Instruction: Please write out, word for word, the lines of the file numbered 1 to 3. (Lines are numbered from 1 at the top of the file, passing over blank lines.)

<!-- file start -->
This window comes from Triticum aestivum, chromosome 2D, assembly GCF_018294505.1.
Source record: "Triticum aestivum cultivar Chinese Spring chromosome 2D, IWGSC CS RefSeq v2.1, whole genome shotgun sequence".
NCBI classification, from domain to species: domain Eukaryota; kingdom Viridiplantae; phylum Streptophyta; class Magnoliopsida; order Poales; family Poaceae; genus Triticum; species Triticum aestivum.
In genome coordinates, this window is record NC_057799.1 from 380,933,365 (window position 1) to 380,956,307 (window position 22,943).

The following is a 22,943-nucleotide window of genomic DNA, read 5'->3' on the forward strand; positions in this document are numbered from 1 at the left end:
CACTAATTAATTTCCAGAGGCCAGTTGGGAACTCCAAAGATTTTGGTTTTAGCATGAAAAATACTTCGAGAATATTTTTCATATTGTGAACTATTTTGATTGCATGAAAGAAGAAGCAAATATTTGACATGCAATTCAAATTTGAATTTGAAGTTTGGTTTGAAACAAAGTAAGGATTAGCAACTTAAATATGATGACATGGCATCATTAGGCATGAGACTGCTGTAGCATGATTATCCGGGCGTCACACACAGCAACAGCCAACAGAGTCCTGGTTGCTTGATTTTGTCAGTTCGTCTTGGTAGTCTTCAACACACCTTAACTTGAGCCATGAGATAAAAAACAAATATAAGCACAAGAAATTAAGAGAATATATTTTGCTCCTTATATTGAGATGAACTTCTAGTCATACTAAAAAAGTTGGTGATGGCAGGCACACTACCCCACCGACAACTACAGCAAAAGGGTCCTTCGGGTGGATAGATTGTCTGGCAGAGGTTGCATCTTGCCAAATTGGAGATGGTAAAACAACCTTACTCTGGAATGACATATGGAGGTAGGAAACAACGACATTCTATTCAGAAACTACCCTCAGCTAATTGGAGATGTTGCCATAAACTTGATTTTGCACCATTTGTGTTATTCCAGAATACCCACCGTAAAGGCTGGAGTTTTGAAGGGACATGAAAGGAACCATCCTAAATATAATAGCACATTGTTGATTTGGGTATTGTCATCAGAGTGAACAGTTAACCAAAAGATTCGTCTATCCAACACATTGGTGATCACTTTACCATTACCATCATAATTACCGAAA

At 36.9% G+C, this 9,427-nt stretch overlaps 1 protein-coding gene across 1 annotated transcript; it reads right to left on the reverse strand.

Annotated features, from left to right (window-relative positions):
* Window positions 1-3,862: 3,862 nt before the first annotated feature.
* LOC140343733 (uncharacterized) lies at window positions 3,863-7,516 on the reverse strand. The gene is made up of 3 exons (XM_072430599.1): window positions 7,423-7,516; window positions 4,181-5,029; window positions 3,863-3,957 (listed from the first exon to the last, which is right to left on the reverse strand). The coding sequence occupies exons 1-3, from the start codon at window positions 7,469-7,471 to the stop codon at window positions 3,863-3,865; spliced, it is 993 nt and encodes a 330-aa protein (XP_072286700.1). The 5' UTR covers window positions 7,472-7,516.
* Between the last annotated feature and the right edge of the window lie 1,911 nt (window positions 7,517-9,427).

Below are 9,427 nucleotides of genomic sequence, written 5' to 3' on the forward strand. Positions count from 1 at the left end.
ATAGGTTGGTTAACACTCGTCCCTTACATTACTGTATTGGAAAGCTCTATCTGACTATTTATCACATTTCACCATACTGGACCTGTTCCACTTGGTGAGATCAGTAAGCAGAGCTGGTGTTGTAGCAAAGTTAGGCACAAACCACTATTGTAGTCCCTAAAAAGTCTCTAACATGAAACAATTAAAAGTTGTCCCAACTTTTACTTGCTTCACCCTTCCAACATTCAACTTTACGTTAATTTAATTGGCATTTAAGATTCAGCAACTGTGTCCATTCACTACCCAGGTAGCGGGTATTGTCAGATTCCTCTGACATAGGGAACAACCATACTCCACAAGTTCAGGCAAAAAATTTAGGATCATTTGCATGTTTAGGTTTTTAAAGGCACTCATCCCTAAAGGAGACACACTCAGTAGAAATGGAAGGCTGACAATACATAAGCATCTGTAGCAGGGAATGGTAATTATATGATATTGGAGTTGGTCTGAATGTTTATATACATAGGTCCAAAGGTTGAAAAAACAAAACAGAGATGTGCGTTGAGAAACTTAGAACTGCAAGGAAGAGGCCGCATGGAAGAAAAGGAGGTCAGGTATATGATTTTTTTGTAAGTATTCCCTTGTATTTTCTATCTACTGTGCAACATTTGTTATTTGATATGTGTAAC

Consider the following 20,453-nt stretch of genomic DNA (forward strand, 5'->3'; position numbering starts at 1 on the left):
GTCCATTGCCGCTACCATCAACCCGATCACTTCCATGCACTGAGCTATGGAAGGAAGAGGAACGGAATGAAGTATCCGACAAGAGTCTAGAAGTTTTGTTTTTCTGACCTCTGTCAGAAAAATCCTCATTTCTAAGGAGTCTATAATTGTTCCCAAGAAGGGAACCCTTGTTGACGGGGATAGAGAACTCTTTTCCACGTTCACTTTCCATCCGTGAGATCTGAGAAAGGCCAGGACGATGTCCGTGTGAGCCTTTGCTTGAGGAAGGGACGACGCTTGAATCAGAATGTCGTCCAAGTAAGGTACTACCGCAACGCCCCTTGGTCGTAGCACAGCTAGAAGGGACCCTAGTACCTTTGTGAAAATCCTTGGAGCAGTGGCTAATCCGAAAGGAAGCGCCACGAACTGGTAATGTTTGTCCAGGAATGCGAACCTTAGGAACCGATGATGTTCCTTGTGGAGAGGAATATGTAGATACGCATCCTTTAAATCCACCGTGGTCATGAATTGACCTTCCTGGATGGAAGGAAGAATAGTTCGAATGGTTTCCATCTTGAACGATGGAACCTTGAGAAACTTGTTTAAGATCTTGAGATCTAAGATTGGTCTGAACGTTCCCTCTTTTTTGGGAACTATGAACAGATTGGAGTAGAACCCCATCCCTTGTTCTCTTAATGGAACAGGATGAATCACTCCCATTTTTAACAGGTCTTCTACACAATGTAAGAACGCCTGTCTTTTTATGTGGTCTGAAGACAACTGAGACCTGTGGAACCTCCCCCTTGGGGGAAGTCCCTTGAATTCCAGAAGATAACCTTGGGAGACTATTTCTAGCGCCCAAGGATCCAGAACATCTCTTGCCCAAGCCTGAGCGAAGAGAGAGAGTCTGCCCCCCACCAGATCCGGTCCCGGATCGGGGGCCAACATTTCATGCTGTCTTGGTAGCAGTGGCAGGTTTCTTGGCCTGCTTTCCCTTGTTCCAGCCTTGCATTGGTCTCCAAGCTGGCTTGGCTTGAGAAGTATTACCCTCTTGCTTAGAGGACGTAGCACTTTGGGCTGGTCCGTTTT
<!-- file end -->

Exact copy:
This window comes from Triticum aestivum, chromosome 2D, assembly GCF_018294505.1.
Source record: "Triticum aestivum cultivar Chinese Spring chromosome 2D, IWGSC CS RefSeq v2.1, whole genome shotgun sequence".
NCBI classification, from domain to species: domain Eukaryota; kingdom Viridiplantae; phylum Streptophyta; class Magnoliopsida; order Poales; family Poaceae; genus Triticum; species Triticum aestivum.